Eviction in South Africa
Following the correct eviction procedures goes a long way towards minimising the cost of evicting problematic tenants or illegal occupants.
Due to the high cost and complexity of legislation dealing with the eviction process, it is often perceived as being unfair to property owners and biased in favour of problematic tenants and illegal occupants of property.
However, if applied correctly by a knowledgeable attorney, it is decidedly the most effective means of reclaiming your property in South Africa.
Who to contact
Expert Advice for Landlords
What is the best way to evict problematic tenants?
A landlord is entitled to evict a non-paying or undesirable tenant and to obtain judgement to recover losses, damages and legal costs by approaching the Court. This is possible provided that the correct procedures are followed in accordance with the Prevention of Illegal Evictions from, and Unlawful Occupation of Land Act 19 of 1998 known as the PIE Act.
How long does it take to evict a tenant?
The entire eviction process could take anything from a few weeks to a few months. The time frame depends to a large extent on whether or not:
1. the correct eviction procedures were followed;
2. a proper rental or lease agreement was in place; and
3. the occupant is contesting the eviction application.
The tenant can decide to vacate at any point during the eviction process after the first notice is served, or not at all.
How much does an eviction cost?
It goes without saying that the shorter the duration of the eviction process, the less costly it will be. Delays resulting from delayed action or incorrect legal procedures, which will then need to be rectified and re-lodged, could lead to additional legal costs, loss of rental income and increased risk of damage to the property. Depending on the circumstances, the eviction attorney may in some instances be able to provide some indication as to the expected costs.
How much force is allowed in evicting a tenant?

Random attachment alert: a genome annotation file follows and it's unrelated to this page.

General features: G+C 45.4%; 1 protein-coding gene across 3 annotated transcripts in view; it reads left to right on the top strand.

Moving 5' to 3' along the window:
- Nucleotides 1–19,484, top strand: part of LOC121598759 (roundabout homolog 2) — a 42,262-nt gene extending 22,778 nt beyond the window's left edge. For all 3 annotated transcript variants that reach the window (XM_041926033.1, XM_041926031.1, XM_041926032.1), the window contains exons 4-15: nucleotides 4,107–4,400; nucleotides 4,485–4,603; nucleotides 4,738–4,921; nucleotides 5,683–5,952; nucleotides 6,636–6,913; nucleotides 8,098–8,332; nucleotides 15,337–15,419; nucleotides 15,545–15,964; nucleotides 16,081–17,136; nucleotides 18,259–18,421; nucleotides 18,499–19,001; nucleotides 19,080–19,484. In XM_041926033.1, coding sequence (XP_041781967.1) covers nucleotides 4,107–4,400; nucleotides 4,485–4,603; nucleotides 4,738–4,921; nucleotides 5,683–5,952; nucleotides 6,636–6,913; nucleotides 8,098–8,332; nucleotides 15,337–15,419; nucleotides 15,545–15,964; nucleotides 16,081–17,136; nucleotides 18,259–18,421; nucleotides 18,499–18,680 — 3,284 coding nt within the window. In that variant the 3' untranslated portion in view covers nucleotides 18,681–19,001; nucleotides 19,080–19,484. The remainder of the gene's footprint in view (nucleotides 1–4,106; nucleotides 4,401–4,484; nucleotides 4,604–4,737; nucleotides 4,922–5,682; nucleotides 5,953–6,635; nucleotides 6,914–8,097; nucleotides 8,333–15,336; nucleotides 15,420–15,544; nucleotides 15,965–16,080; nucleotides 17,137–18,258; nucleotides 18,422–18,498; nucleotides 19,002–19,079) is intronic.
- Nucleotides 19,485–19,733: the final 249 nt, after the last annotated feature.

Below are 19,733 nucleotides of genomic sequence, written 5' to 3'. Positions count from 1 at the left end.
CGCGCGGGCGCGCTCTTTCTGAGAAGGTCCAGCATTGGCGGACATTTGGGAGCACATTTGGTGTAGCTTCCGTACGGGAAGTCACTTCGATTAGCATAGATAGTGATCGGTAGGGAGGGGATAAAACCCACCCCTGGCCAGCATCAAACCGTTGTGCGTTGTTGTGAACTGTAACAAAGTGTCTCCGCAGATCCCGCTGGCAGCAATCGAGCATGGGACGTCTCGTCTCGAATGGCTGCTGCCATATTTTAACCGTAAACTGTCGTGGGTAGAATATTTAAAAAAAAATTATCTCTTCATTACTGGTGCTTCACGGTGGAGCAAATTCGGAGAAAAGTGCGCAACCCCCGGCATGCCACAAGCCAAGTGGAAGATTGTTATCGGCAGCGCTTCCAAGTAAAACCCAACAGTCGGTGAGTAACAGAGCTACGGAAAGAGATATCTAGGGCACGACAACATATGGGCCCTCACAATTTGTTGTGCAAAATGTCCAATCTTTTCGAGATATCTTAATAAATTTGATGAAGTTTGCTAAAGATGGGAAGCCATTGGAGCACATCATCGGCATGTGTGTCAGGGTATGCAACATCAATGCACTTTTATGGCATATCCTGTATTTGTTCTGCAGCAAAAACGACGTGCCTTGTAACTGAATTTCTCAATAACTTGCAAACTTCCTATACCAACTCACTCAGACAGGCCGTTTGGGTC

An unlawful or incorrect eviction could have a non-paying tenant occupying a property indefinitely. In the event of spoliation, a landlord could even be ordered to pay for the tenant's legal costs and provide alternative housing on top of that.
Actions like disconnecting electricity or water supplies to a property, changing locks or evicting a tenant by intimidation or force, are typical examples of spoliation or ‘taking the law into one’s own hands’ and unfair rental practices as set out by the Rental Housing Act, 50 of 1999.
Are costs and losses recovered from evicted tenants?
In general, property related litigation can be quite technical and the rental agreement is pivotal in the eviction process as well as in the recovery of rental arrears. Usually the non-paying tenant’s goods are attached in the early stages of the eviction process and forms part of the lost rental recovery procedure. Once an order is granted, the goods are sold on auction and paid towards the landlord’s legal cost and rental arrears.
The Consumer Protection Act, 68 of 2008 compounds the problem. In the absence of a proper lease agreement that complies with the act, the time within which a landlord will be able to get an eviction will be extended by at least a further month.
Discussing your tenant problems or requirements with a specialist property litigation attorney without delay is an important step towards recovering your property and losses while avoiding costly mistakes.
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"Our expert eviction attorney's advice can shorten the time span of an eviction by several weeks or possibly even months. A landlord is entitled to evict a non-paying or undesirable tenant and to obtain judgement to recover losses, damages and legal costs..."
“Due to the technical nature of evictions, an eviction attorney's experience and expertise are vital...”